Frank Sicoli / The Santiago Times Correspondent
QUITO — Ecuador looks likely to go to the polls again in April after authorities acknowledged Lenín Boltaire Moreno, the candidate of the ruling leftwing Alianza Pais movement, had fallen just short of the votes necessary to secure the presidency in Sunday’s first round.
And the asylum of Julian Assange, the WikiLeaks founder, in Ecuador’s London embassy could be decided by a small number of votes in a knife-edge election on April 2.
Lenín Boltaire Moreno, 63, has pledged to allow Julian Assange to continue living in the London embassy if he wins Ecuador’s presidential election while his main conservative opponent, Guillermo Lasso, wants to have him removed.
Assange, 45, is trying to avoid returning to Sweden to face rape allegations, fearing that an extradition agreement with the United States could see him sent there for punishment over the publication by WikiLeaks of secret documents released by Chelsea Manning, the former intelligence analyst.
Moreno had 39.1 per cent of votes last night against 28.3 per cent for Lasso, with 89.5 per cent counted.
Ecuadoreans are angry over an economic slump and corruption scandals as South America is moving to the right.
“More than four years after Assange got asylum, he has long overstayed his welcome in the embassy,” Lasso said in an interview with the Guardian. “We will cordially ask Señor Assange to leave within 30 days of assuming a mandate.”
Lasso 61, a former banker, trails the ruling party candidate Lenín Moreno by seven points according to the latest polls, but is well-positioned to win a runoff vote.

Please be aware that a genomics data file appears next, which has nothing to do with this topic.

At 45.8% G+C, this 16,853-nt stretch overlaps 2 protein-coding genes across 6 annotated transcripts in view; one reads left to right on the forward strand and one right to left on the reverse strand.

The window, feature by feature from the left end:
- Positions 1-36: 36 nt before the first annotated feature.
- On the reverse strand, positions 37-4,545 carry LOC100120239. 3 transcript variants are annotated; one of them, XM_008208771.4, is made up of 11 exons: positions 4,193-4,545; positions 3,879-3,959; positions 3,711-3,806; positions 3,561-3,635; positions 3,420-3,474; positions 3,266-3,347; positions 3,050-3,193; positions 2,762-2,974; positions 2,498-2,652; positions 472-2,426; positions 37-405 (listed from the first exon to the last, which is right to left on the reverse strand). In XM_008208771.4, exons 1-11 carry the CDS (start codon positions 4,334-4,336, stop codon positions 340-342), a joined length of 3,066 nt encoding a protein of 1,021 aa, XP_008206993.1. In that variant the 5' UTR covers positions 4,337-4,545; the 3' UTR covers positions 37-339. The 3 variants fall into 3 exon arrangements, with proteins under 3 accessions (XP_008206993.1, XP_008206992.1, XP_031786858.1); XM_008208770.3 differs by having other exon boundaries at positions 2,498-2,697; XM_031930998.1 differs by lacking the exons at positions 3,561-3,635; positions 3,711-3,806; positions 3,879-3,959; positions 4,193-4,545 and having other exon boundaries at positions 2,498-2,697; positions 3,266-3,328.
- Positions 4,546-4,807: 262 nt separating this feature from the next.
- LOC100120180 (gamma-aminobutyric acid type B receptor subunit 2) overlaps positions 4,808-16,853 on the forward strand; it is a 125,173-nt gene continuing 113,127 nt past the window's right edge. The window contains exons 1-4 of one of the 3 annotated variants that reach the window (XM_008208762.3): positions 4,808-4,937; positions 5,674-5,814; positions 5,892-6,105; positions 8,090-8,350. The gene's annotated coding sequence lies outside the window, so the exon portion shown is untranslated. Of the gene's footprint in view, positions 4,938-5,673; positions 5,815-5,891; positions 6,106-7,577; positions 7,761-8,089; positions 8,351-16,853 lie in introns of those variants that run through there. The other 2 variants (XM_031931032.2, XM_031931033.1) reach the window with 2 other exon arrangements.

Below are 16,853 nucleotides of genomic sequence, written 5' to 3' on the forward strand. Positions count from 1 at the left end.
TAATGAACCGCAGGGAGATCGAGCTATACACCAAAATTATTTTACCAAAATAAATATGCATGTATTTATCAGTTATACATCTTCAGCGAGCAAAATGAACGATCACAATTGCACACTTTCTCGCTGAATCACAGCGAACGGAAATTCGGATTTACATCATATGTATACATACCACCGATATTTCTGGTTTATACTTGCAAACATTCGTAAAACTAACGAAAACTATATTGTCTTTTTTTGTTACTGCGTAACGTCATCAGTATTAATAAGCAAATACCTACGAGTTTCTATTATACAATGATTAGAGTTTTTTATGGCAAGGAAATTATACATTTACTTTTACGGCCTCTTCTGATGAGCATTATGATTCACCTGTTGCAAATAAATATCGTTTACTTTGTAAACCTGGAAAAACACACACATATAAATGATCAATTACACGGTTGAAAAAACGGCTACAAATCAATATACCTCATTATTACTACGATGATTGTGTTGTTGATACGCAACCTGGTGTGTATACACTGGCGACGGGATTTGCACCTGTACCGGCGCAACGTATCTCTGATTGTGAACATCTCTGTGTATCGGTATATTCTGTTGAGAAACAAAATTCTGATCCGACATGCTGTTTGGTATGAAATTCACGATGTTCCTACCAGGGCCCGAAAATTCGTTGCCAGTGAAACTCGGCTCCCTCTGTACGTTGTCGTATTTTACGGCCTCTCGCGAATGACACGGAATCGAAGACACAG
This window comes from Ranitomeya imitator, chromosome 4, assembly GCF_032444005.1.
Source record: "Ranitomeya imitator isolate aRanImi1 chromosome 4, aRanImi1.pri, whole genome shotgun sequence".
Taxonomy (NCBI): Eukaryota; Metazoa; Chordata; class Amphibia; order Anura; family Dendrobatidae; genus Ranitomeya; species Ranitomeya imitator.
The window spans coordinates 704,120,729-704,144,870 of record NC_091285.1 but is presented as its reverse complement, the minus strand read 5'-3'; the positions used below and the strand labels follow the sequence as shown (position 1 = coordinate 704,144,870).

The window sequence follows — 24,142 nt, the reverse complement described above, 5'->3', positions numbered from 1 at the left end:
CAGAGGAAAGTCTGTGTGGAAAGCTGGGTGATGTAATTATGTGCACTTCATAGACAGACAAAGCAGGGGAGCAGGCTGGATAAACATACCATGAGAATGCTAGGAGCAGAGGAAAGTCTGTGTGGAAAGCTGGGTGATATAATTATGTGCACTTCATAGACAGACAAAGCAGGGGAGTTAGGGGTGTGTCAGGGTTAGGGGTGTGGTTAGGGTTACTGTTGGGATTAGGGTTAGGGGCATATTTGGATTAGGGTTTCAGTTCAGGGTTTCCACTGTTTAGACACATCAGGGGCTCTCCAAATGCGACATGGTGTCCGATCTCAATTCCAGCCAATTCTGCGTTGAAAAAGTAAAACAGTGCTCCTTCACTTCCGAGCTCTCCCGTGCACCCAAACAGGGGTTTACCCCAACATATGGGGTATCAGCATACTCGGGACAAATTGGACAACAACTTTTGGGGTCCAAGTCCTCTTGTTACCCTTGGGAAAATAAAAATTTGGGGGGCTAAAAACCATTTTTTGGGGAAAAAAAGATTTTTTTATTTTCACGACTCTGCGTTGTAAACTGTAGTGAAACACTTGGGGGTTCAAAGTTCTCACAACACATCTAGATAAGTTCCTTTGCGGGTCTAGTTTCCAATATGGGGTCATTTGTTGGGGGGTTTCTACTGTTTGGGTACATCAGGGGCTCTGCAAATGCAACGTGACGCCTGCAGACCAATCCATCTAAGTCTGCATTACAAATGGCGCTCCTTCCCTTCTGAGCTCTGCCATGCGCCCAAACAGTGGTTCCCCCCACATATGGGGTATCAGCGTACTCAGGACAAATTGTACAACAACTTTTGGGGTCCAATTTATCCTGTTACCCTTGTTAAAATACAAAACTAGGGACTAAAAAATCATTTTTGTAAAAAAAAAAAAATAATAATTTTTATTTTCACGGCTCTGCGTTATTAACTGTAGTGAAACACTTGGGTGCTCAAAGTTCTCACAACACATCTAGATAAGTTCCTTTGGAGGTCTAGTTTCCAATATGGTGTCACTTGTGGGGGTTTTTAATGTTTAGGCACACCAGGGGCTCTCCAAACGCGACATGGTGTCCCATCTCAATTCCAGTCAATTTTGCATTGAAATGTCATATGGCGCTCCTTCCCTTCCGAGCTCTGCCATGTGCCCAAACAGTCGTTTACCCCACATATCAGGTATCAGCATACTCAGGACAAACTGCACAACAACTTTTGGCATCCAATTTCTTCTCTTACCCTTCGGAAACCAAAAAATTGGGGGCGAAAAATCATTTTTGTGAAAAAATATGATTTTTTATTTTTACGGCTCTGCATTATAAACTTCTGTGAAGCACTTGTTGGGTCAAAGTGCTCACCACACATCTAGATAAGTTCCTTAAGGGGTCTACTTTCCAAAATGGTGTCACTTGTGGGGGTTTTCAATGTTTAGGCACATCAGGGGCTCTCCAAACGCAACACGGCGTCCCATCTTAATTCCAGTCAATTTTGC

Ecuador granted Assange asylum in 2012 to prevent his extradition to Sweden over a sexual assault accusation, with Western intelligence agencies hot on his trail. Ecuador’s self-described ‘anti-imperialist’ president Rafael Correa spurned the United States and gained international prominence by agreeing to shelter Assange.
But since then, the country has started feeling buyer’s remorse. British intelligence closely monitors the embassy. And Assange, who hasn’t stepped foot outside the embassy in four years, is starting to wear on their patience.
“Our staff have been through a lot. There is a human cost,” said Guillaume Long, Ecuador’s foreign minister. “This is probably the most watched embassy on the planet.” In October, 2016, the embassy even cut off Assange’s internet access, citing concerns over Wikileaks involvement in the U.S. presidential race hackings.
“The Ecuadorian people have been paying a cost that we should not have to bear,” said Lasso, a leader in the conservative Creo-Suma political alliance.
The Panama Papers, leaked last year, showed Mr Lasso was involved in ten tax exempt companies. The new president will take office on May 24 for a four-year term.